Sun-Times Media Archive
Led Zeppelin in 1976, with Robert Plant in the middle of a very nonyoga pose
When there's background music at a yoga class in Chicago, it's usually a Ravi Shankar raga, hotel-lobby-style acid jazz, or New Age crap from Windham Hill Records. But Sara Strother, an instructor at Bucktown yoga studio Yogaview
, does things a little differently. For "Living Loving Yoga," a class that was held on Thursday, May 5, she set her instruction to the music of Led Zeppelin, giving students an opportunity to rock out while doing asanas (poses and stretches).
The session was the fourth in a series of Yogaview classes set to a classic-rock soundtrack. Strother, who's been a certified yoga teacher since 2004, got the idea last summer when friends came to town for the Grateful Dead
's reunion gigs
at Soldier Field—she put on a yoga jam session as a preparty. Since then she's taught classes with the Beatles and Pink Floyd as the soundtracks.
When I arrived, Strother acknowledged that listening to Led Zeppelin's testosterone-fueled arena rock would likely change the tone of our yoga practice. "My regular teaching style is very honed in on details and alignment," she said. "But when you do the physical practice to music, you get into more of a sensory space where the practice becomes more about how you're feeling in your body, just as if you were dancing. . . . Really, this whole thing is an experiment."
As the sun descended, we headed into the spacious studio: there was an altar with a small Buddha statue; some burning incense and candles; and a nice view of the downtown skyline. Strother plugged her smartphone into the sound system and put on Zeppelin's "Gallows Pole."
She began the class by telling a story about a drunken karaoke party she attended in a Japanese trailer park during her two-year stint in the country teaching yoga. After her companions sang their hearts out to J-pop tunes, she did her best impression of singer Robert Plant's cock-rock swagger while belting out Zep's "Whole Lotta Love." "The others went from being red in the face to looking like they'd just seen a ghost," she recalled.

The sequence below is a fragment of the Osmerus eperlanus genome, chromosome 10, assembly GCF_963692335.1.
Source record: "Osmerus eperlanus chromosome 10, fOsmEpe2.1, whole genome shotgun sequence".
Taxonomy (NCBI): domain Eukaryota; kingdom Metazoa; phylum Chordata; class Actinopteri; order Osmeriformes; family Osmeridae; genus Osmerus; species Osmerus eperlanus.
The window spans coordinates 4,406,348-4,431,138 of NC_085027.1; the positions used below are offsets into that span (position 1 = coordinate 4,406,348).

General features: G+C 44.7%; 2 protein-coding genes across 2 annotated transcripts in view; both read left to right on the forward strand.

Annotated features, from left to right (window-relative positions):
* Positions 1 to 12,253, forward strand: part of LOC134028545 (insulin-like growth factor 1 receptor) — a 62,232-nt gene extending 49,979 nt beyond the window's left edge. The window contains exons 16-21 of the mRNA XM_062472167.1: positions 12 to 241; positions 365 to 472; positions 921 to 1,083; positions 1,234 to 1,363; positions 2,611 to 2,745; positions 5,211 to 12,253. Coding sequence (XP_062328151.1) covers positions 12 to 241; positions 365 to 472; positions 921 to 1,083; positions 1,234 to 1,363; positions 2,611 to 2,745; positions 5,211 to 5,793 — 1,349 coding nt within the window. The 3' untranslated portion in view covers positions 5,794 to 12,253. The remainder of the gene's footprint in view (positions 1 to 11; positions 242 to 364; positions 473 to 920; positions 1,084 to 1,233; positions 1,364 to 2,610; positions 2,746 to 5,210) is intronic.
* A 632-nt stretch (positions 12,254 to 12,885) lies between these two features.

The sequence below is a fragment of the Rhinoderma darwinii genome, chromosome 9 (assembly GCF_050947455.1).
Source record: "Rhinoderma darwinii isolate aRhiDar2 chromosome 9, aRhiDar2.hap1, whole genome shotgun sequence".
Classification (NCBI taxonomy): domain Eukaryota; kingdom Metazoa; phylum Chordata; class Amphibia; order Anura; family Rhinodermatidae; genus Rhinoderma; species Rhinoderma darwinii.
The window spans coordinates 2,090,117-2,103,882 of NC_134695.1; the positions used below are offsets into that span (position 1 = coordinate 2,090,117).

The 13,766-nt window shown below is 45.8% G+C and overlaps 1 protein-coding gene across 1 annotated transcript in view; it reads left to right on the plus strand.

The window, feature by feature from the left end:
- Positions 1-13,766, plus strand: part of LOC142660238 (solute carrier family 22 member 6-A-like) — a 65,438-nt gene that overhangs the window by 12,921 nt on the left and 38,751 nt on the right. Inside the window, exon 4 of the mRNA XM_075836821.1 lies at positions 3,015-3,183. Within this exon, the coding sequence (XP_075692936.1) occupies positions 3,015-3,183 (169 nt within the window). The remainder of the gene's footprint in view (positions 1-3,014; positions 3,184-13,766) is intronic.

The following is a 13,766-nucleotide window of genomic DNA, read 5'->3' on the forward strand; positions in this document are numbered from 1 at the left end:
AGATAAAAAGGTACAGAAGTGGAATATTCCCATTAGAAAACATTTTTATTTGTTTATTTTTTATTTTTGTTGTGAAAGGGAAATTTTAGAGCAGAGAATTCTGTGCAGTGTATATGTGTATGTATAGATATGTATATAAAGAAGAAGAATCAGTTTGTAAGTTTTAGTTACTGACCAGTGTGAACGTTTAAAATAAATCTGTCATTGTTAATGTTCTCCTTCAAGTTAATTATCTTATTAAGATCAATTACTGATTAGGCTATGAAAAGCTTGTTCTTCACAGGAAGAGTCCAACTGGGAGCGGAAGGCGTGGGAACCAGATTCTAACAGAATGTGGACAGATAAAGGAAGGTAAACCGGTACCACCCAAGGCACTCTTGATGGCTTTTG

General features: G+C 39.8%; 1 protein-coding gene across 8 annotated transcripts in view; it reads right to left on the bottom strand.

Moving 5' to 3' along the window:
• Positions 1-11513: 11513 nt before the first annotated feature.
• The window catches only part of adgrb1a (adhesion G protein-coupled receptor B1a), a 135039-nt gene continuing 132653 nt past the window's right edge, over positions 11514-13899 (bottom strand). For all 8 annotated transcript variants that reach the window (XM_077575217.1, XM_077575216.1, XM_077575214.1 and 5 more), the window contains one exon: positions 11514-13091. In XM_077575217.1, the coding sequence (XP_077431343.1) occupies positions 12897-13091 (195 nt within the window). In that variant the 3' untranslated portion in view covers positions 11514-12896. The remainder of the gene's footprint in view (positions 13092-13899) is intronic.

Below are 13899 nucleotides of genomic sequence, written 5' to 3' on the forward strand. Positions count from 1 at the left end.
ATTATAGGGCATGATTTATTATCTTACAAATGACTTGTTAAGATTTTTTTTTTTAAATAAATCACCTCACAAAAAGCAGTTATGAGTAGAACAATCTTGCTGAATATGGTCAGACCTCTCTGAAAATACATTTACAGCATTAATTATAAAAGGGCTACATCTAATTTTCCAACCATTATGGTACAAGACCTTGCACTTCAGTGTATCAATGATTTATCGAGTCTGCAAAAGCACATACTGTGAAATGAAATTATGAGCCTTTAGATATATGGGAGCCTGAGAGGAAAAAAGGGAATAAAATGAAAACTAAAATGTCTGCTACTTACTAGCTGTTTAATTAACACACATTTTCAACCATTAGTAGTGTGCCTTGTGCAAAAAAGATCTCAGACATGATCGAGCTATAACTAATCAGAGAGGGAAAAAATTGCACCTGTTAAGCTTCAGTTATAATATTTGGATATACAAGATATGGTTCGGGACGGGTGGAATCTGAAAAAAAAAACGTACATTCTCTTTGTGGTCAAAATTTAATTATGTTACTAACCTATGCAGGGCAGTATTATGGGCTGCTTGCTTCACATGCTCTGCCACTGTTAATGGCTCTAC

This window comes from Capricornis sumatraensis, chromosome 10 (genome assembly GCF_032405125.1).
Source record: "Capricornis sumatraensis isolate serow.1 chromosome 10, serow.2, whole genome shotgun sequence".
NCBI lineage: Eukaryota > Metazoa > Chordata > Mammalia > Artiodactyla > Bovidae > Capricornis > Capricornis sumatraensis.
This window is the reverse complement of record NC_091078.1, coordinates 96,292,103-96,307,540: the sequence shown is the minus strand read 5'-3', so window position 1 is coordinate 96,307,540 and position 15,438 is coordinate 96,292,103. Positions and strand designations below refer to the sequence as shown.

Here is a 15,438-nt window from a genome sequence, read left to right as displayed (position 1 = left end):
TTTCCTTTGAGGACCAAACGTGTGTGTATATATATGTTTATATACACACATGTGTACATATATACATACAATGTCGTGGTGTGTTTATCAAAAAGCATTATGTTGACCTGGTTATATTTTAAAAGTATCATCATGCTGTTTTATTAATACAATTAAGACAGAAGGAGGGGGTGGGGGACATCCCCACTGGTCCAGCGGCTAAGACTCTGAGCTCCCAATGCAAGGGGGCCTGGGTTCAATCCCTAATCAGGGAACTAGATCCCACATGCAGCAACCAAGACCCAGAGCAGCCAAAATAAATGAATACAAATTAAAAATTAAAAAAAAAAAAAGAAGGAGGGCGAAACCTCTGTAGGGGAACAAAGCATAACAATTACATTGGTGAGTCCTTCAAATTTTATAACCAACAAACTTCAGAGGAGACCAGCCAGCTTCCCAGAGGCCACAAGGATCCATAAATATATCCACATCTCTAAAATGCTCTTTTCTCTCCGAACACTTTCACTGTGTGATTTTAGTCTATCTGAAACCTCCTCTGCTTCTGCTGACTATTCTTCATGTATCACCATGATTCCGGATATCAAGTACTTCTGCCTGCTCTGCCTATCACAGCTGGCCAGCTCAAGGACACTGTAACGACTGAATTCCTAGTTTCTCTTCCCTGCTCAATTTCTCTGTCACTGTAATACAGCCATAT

Accordingly, Strother encouraged us not to be shy about getting into the music while going through the evening's poses. "If you need to headbang, play air guitar, or impersonate Robert Plant, this is a safe space to do that," she joked.
Sara Strother posing during "Living Loving Yoga"
Next she told us to sit cross-legged while she played chords on her harmonium, which was imported from India; she had us chant "ohm" three times. When Zeppelin bassist John Paul Jones's ominous, watery keyboards started off "No Quarter," Strother put us through a long cycle of sun salutations.
From a standing position, we let our bodies "fold forward," with arms and head hanging loose toward our toes, then stretched our hands up toward the ceiling, dropped down into a push-up position, bent our torsos up into "cobra" pose, and then planted our palms and stuck our butts in the air for "downward-facing dog." When John "Bonzo" Bonham's booming drums kicked in on the chorus, it made the workout seem that much more intense.
As the class continued, Strothers announced the poses at a faster pace than at most yoga classes I've attended, which was challenging for a rusty yogi like myself. Soon my forearms and quads were begging for mercy. But I was distracted from the pain by rockin' tunes like "Good Times Bad Times," "Nobody's Fault But Mine," and "Hey, Hey, What Can I Do." There were dozens of students laboring in the well-heated room, which soon had the hot, sweaty atmosphere of a nightclub.
Predictably, the ultimate Zep track for yoga was "Kashmir." The song's trudging rhythm synched perfectly with our vinyasas, which are breath-based movements. On the other hand, the percolating bass and drums on the chorus of "Ramble On" set heads bobbing and toes wiggling. The lyrics include a laughable, Lord of the Rings reference ("'Twas in the darkest depths of Mordor / I met a girl so fair / But Gollum, and the Evil One crept up / And slipped away with her").
Finally it was time for the cool-down period called shavasana or "corpse pose." The lights were dimmed and we lay on our backs with eyes closed and palms up. "It's kind of atypical to listen to music during shavasana, but this is not your typical yoga class," Strother said. In keeping with the yogic theme of gratitude, the 1969 ballad "Thank You"
came on. During the verses, Jones's church organ perfectly fit the contemplative mood of the pose. But as Bonzo's bombastic percussion roll kicked in, I couldn't help but air drum.
Yogaview, 2211 N. Elston, 773-342-9642, yogaview.com.